UK government says deepwater rules adequate
The UK government Mar. 22 issued a report saying existing deepwater oil and gas drilling rules address most concerns raised by the parliamentary Energy and Climate Change Committee following the Macondo well blowout and spill in the Gulf of Mexico.
OGJ Senior Staff Writer
HOUSTON, Mar. 22 -- The UK government Mar. 22 issued a report saying existing deepwater oil and gas drilling rules address most concerns raised by the parliamentary Energy and Climate Change Committee following the Macondo well blowout and spill in the Gulf of Mexico.
The report was a joint response including contributions from the UK Department of Energy and Climate Change, the Health and Safety Executive, the Foreign and Commonwealth Office, and the Department for Business Innovation and Skills.
The joint response stemmed from questions raised by the Energy and Climate Change Committee in January regarding the oil industry’s preparedness to respond in case of a North Sea deepwater well blowout and oil spill.
“We conclude that the UK has high offshore regulatory standards,” the report said. “The UK regulatory framework is based on flexible, goal-setting principles that are superior to those under which the Deepwater Horizon operated.”
The Deepwater Horizon semisubmersible drilling rig, owned by Transocean Ltd., sank in April 2010 after an explosion and fire followed loss of control of the Macondo well, operated by BP PLC, in 5,000 ft of water off Louisiana.
“Despite the high regulatory standards in the UK, we are concerned that the offshore oil and gas industry is responding to disasters, rather than anticipating worst-case scenarios and planning for high-consequence, low-probability events,” the government report said.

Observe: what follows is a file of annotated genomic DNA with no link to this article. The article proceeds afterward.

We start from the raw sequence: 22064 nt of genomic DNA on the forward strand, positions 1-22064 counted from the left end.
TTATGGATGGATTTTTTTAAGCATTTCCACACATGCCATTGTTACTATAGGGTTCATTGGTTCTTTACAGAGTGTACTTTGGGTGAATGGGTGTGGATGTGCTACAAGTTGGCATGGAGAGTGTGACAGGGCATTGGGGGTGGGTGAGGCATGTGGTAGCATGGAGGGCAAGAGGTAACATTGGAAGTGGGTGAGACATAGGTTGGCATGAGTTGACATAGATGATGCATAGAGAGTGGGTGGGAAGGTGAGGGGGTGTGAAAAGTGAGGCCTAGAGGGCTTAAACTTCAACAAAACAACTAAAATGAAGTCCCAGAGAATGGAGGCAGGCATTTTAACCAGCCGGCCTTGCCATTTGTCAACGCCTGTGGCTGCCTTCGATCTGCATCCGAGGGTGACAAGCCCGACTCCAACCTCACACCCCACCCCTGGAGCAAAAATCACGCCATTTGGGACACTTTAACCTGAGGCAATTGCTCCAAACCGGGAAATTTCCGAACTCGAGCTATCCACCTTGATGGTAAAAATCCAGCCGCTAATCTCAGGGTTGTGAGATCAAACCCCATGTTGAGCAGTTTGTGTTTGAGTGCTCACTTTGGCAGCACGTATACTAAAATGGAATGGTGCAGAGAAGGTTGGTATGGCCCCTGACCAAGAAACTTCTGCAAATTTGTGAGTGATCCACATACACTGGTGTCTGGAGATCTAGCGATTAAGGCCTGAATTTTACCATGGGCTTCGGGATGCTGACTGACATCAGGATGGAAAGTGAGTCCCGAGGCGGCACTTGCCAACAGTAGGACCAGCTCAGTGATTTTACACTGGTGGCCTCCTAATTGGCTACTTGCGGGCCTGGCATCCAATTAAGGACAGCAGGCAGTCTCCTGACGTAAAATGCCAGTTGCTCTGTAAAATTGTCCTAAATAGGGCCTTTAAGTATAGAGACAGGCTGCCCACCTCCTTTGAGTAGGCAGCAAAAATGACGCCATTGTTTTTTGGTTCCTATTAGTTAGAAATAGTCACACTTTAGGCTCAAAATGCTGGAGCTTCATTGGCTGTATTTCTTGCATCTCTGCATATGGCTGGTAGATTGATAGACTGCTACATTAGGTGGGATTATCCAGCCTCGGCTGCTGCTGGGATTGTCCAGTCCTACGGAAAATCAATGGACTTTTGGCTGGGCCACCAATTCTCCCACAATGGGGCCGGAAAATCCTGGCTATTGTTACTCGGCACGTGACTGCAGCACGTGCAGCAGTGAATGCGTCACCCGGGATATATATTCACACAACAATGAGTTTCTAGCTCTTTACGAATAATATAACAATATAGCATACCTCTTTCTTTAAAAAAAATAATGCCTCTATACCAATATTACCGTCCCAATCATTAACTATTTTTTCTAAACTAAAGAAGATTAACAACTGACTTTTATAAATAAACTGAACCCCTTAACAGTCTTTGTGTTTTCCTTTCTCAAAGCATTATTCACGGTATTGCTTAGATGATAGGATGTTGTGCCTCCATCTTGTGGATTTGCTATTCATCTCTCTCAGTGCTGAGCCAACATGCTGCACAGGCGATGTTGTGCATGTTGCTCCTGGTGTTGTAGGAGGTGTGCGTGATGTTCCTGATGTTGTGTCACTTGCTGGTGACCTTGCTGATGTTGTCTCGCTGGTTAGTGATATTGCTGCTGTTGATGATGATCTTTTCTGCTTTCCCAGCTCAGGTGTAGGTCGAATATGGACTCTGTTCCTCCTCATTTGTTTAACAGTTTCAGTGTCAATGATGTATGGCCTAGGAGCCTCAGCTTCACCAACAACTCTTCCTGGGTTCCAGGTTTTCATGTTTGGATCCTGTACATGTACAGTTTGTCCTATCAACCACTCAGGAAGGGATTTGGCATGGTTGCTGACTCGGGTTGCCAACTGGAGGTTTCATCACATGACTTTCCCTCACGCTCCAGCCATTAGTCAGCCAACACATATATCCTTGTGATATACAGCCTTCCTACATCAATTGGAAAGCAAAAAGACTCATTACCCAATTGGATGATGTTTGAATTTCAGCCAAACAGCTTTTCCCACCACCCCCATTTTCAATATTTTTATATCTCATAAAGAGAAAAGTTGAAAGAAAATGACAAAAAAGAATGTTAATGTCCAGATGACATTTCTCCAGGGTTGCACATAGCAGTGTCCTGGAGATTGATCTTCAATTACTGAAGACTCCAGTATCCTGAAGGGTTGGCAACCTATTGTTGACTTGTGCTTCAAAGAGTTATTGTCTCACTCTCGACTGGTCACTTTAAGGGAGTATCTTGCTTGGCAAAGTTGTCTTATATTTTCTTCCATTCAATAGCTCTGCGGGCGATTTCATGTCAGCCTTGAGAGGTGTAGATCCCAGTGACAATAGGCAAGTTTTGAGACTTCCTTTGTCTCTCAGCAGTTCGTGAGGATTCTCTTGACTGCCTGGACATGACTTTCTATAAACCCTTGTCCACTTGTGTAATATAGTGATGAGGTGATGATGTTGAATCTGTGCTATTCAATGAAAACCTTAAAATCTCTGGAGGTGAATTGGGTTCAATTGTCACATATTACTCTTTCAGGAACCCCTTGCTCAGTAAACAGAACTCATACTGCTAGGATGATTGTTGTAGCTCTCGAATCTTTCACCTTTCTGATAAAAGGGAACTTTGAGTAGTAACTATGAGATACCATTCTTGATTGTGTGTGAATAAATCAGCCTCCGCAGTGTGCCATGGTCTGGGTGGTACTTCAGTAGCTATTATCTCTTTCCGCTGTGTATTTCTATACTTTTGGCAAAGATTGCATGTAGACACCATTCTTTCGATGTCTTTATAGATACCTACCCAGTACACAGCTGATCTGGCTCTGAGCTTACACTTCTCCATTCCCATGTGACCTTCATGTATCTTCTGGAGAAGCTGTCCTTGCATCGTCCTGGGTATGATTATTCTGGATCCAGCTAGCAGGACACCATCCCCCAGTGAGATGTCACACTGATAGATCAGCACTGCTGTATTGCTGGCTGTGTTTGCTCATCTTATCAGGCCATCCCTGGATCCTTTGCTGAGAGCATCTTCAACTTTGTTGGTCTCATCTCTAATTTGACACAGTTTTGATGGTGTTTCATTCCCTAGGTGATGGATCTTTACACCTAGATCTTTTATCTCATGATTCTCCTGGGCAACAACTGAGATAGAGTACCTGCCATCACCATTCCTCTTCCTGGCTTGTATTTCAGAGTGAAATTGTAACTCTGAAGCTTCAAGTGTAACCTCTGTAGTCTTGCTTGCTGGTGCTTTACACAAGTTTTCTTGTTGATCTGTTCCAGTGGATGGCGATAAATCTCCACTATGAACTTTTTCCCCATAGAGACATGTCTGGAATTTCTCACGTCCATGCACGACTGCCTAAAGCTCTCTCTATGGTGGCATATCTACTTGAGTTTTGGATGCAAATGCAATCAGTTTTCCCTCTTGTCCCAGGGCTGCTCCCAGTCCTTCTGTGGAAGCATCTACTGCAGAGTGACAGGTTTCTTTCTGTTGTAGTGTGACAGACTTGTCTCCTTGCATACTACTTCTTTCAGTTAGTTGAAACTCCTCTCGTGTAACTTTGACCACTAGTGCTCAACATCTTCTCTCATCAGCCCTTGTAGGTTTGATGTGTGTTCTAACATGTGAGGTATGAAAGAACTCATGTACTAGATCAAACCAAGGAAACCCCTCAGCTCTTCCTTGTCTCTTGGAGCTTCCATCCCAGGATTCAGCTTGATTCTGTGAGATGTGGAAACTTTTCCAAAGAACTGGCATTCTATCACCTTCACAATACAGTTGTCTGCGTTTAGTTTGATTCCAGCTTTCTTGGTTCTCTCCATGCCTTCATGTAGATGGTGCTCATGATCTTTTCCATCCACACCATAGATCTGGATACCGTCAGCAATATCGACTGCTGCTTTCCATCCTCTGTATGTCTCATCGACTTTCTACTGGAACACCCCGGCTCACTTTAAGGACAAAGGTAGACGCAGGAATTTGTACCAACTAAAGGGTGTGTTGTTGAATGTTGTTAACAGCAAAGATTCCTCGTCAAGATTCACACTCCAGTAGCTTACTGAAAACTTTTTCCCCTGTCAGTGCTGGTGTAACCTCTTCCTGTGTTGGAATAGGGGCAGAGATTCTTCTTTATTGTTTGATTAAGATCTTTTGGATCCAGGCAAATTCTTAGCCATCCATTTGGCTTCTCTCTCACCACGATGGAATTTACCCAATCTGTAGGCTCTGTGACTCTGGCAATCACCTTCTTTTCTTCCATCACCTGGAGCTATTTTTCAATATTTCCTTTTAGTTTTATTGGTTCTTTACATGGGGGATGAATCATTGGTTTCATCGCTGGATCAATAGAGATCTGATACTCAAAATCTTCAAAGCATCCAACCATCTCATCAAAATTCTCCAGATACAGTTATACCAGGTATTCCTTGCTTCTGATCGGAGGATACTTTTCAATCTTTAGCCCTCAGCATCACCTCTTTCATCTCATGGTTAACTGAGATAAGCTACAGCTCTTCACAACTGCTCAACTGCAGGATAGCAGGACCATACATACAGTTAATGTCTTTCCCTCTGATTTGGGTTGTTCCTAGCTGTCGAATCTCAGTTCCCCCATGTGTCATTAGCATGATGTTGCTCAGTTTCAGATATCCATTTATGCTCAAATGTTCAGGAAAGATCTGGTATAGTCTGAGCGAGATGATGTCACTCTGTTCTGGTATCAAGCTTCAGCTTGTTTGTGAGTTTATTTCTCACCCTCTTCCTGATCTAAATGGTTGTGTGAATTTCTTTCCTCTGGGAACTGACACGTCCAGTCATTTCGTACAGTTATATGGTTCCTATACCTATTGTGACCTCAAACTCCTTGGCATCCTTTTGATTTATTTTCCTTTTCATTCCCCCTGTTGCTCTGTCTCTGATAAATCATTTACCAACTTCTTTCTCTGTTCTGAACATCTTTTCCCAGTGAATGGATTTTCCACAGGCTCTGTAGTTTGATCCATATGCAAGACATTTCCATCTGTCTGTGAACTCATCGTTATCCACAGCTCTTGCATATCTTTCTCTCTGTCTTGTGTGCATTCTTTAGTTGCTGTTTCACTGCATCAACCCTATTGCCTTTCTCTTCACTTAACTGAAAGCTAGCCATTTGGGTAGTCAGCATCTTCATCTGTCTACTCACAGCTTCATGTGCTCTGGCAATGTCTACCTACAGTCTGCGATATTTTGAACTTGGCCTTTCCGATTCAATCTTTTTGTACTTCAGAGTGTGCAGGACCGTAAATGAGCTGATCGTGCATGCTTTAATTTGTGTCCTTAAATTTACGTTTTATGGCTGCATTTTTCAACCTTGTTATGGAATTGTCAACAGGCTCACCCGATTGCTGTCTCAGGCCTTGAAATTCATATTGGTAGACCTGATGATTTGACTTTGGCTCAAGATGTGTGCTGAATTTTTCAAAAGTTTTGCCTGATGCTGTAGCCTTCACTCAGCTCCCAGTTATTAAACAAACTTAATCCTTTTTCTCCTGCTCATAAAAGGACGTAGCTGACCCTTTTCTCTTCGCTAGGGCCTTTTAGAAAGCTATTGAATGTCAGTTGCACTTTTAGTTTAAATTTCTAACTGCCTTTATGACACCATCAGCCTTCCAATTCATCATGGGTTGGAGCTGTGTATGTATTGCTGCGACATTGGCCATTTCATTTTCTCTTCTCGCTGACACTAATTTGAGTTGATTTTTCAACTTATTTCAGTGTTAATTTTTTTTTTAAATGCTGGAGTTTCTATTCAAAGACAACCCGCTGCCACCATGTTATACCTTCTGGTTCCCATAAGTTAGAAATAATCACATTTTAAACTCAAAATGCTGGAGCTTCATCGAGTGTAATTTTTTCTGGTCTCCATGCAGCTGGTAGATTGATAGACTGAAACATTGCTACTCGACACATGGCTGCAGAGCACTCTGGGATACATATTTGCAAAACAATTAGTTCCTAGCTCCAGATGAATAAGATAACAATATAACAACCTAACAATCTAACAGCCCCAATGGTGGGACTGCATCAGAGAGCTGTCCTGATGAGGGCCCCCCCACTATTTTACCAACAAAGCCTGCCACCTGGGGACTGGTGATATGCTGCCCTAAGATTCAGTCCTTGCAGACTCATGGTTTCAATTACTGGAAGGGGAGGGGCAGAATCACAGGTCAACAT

Regarding concerns from lawmakers about the ability of oil spill response equipment to function in the harsh environment west of the Shetland Island, the government report said that has been addressed. Chevron Corp. developed a cap that can seal a blowout in this area, and the equipment is available to industry. Additional capping equipment is being developed.
Chevron’s equipment is kept in the Aberdeen area. The capping device is designed to be deployed from any vessel with adequate position-keeping, lifting, and remotely operated vehicle capability, the report said, noting that weather and sea state can impose limitations on any marine operations.
Offshore trade group Oil & Gas UK issued a response to the government report, saying it welcomed the recommendation that there should not be a moratorium on deepwater drilling n the UK sector of the North Sea.
The government said it and industry are assessing blowout preventers and whether BOPs should be upgraded to include additional blind shear rams. Failure of a single blind-shear ram on the Deepwater Horizon BOP seems to have contributed to the Macondo well blowout, the UK government report said.
OGUK suggested the government be cautious in its review of equipment requirements.
“We believe that building in the additional redundancy of two blind shear rams across the entire UKCS is unnecessary and may actually impede both operational capacities and the safe operation of some installations,” OGUK noted. “We also fear that this could imply an over-reliance on one barrier or piece of equipment. Whilst the BOP is of course an essential safety component, it is but one of several safety barriers which should be in place.”
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